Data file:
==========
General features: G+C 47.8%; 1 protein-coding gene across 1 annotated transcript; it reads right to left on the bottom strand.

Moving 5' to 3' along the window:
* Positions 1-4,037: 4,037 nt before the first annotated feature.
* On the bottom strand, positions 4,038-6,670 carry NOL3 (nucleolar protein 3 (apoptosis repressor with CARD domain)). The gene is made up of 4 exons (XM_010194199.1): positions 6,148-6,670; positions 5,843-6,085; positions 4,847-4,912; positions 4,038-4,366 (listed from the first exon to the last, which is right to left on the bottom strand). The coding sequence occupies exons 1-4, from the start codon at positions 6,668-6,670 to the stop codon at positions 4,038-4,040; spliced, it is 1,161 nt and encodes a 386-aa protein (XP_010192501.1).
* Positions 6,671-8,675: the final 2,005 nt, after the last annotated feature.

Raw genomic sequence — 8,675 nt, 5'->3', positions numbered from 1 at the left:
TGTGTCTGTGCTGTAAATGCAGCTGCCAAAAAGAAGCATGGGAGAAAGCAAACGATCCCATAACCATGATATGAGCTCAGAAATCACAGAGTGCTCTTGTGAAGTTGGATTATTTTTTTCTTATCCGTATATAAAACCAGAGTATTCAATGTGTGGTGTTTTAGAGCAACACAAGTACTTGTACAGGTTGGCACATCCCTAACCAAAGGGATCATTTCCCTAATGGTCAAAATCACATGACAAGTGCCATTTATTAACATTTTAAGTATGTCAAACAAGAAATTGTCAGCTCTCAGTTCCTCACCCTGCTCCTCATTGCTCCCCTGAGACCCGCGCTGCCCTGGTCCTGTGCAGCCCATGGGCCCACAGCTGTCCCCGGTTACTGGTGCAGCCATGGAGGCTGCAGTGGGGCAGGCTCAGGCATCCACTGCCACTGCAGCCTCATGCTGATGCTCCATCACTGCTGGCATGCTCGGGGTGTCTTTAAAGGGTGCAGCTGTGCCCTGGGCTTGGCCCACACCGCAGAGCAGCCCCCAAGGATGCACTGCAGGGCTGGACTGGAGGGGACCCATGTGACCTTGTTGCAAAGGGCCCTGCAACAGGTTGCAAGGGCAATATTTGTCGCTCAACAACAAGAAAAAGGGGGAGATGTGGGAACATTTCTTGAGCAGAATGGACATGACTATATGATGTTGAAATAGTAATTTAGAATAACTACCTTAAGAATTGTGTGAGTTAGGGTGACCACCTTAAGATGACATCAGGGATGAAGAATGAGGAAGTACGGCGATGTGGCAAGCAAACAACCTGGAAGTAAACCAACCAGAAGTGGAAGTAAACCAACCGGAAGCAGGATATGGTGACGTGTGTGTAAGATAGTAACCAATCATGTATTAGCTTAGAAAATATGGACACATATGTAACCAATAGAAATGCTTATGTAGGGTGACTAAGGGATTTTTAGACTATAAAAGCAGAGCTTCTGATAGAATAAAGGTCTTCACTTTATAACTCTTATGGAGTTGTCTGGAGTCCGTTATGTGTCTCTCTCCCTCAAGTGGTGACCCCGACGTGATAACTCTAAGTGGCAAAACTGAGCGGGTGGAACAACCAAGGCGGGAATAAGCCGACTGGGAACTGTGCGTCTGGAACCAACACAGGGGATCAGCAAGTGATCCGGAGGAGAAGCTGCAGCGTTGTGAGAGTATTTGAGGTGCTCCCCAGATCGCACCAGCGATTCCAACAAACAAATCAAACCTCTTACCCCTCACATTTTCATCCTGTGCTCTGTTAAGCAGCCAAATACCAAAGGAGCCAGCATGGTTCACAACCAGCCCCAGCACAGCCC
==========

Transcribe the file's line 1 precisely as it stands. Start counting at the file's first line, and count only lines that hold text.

General features: G+C 47.8%; 1 protein-coding gene across 1 annotated transcript; it reads right to left on the bottom strand.